SO next year I have to do better at guy wiring it up.
    Jesus is the Reason....

  4. #4
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    Default Converting a Basketball Goal into a megatree

    It probably shouldn't be called a megatree, because it's only 10 ft tall, but its the tallest tree in my yard, so it's mega for me. It could easily be adapted to taller designs.

    My design goals were:
    > Use things I already had and others were likely to have or could get easily and inexpensively
    > Make it very strong to handle the winds and bad weather we have around here.
    > Easy take down/setup with minimal storage space requirements
    > A big goal that I couldn't find on other designs was an adjustable tension system on the lights so the light strands stay taught and don't flop around in the wind. The strands tend to stretch over time so it had to be adjustable multiple times as the strands stretch
    > capable of high strand density so it looks great and can do smooth spins and other effects
    > Have more of a tree shape and not so much of a tent shape
    > Work with the 23ft light strands I had on hand
    > Avoid GFI trips
    > Inexpensive to build. I like the lights but would rather spend more money on my family than on blinking lights.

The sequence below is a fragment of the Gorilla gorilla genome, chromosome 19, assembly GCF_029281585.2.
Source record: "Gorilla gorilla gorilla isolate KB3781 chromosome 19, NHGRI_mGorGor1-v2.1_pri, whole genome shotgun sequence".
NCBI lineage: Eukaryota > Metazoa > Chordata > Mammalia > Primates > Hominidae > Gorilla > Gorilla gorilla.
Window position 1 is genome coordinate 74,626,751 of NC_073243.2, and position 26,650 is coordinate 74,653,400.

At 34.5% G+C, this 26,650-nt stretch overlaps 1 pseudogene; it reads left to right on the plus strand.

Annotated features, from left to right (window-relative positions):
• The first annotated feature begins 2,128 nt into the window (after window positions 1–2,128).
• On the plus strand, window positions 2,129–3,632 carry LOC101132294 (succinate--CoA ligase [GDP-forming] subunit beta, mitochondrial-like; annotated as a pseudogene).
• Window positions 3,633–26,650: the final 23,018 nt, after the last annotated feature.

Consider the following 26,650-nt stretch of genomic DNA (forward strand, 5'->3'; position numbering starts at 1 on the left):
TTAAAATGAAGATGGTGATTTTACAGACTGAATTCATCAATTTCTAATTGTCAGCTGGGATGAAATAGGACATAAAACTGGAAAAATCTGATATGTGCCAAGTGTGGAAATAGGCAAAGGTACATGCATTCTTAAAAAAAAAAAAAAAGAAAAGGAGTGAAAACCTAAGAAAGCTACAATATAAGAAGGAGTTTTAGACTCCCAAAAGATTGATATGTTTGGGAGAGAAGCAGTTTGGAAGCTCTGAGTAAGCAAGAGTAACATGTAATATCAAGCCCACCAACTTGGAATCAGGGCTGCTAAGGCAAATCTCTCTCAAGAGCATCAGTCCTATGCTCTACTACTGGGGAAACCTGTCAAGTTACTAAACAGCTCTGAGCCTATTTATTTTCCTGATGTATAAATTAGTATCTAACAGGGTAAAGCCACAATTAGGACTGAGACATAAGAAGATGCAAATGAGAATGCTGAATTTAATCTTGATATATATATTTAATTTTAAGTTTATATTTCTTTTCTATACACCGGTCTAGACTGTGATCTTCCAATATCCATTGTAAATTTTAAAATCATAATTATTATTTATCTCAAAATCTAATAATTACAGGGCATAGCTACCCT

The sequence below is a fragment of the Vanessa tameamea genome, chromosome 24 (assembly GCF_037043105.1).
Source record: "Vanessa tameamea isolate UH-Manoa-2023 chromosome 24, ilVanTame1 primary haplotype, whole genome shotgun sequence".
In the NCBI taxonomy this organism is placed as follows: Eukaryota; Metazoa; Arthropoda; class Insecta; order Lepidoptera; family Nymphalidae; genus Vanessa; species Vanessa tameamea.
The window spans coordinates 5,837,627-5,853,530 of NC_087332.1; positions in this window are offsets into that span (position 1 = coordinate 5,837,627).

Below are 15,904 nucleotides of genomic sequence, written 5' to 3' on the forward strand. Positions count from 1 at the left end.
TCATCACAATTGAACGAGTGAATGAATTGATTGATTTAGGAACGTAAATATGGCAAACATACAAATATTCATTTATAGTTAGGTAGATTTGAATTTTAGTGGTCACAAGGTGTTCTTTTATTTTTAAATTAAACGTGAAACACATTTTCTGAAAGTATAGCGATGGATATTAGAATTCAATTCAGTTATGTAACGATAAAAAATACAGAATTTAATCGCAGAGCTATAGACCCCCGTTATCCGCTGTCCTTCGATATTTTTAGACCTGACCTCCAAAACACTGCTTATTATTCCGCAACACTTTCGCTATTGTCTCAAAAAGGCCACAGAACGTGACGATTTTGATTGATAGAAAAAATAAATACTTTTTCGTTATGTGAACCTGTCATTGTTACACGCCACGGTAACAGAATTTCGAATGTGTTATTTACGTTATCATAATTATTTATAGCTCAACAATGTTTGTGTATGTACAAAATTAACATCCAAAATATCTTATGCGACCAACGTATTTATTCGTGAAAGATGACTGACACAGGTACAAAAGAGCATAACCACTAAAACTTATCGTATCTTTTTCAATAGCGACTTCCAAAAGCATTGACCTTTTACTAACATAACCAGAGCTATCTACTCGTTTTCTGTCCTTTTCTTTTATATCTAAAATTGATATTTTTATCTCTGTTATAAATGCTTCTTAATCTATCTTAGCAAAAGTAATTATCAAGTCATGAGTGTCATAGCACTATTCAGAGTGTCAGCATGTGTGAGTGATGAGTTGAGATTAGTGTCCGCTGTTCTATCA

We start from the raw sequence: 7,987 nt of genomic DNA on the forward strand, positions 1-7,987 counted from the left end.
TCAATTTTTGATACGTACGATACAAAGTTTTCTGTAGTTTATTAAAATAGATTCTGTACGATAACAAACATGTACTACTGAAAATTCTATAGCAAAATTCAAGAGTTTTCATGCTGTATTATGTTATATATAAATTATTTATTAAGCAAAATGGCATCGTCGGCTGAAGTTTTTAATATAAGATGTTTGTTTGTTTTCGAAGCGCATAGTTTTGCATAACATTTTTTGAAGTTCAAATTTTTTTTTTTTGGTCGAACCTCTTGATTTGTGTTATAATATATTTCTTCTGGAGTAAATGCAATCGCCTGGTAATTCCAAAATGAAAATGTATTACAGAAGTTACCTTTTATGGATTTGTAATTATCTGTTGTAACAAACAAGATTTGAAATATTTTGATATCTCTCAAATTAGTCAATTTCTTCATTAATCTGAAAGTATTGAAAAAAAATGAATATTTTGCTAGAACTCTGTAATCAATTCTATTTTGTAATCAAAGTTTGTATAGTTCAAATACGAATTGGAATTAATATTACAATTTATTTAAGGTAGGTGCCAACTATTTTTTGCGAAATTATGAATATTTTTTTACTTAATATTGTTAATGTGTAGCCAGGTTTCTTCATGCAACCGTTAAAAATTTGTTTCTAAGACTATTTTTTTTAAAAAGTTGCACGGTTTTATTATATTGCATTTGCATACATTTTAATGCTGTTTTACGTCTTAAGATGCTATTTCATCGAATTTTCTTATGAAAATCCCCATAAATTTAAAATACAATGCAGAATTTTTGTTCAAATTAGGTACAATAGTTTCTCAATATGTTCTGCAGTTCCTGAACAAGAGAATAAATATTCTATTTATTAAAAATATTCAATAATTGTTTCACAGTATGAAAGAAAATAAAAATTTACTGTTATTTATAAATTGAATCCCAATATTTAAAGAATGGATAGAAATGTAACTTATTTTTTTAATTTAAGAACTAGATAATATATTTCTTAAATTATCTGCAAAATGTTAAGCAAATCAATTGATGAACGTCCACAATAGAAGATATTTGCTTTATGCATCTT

We have this basketball goal that never gets used anymore and my wife wanted me to get rid of it. So I did, but not in the way she expected It's one of those cheap ones that has a plastic base that you fill with sand or water for weight. I was tempted to continue to use the base, but it doesn't sit level in the yard, and it had fallen over before in high winds and dented a car, which really made me mad , so I decided to ditch the base and make my own.

    You could just as easily use PVC pipe instead of the basketball goal post, so if you don't have the basketball goal, you can still do this project and keep it cost effective. One of the benefits of using the basketball goal post is it's height can be adjusted so I was able to lower it to 9ft so it would fit in my garage while I was building it.